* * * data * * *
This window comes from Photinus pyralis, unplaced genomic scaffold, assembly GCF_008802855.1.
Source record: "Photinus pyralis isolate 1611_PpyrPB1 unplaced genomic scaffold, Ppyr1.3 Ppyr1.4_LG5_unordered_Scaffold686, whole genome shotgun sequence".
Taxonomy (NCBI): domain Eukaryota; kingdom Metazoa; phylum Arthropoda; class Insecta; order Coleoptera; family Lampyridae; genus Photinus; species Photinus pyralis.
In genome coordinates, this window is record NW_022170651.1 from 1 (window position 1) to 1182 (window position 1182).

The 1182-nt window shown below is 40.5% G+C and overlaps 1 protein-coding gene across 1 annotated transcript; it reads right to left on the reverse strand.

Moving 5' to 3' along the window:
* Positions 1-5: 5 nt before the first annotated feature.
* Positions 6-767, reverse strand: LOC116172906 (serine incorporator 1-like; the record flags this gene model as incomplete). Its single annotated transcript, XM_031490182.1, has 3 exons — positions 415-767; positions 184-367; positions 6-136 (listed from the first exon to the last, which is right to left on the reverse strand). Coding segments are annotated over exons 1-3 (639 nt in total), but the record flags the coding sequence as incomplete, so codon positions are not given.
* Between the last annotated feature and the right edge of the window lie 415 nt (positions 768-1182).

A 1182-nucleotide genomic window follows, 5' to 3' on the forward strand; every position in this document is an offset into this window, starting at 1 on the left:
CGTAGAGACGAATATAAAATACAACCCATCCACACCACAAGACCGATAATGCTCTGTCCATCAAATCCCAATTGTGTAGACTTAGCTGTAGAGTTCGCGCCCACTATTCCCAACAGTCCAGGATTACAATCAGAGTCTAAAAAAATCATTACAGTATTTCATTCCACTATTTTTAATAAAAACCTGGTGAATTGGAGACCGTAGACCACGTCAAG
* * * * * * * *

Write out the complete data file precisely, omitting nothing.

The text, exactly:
This window comes from Photinus pyralis, unplaced genomic scaffold, assembly GCF_008802855.1.
Source record: "Photinus pyralis isolate 1611_PpyrPB1 unplaced genomic scaffold, Ppyr1.3 Ppyr1.4_LG5_unordered_Scaffold686, whole genome shotgun sequence".
Taxonomy (NCBI): domain Eukaryota; kingdom Metazoa; phylum Arthropoda; class Insecta; order Coleoptera; family Lampyridae; genus Photinus; species Photinus pyralis.
In genome coordinates, this window is record NW_022170651.1 from 1 (window position 1) to 1182 (window position 1182).

The 1182-nt window shown below is 40.5% G+C and overlaps 1 protein-coding gene across 1 annotated transcript; it reads right to left on the reverse strand.

Moving 5' to 3' along the window:
* Positions 1-5: 5 nt before the first annotated feature.
* Positions 6-767, reverse strand: LOC116172906 (serine incorporator 1-like; the record flags this gene model as incomplete). Its single annotated transcript, XM_031490182.1, has 3 exons — positions 415-767; positions 184-367; positions 6-136 (listed from the first exon to the last, which is right to left on the reverse strand). Coding segments are annotated over exons 1-3 (639 nt in total), but the record flags the coding sequence as incomplete, so codon positions are not given.
* Between the last annotated feature and the right edge of the window lie 415 nt (positions 768-1182).

A 1182-nucleotide genomic window follows, 5' to 3' on the forward strand; every position in this document is an offset into this window, starting at 1 on the left:
CGTAGAGACGAATATAAAATACAACCCATCCACACCACAAGACCGATAATGCTCTGTCCATCAAATCCCAATTGTGTAGACTTAGCTGTAGAGTTCGCGCCCACTATTCCCAACAGTCCAGGATTACAATCAGAGTCTAAAAAAATCATTACAGTATTTCATTCCACTATTTTTAATAAAAACCTGGTGAATTGGAGACCGTAGACCACGTCAAG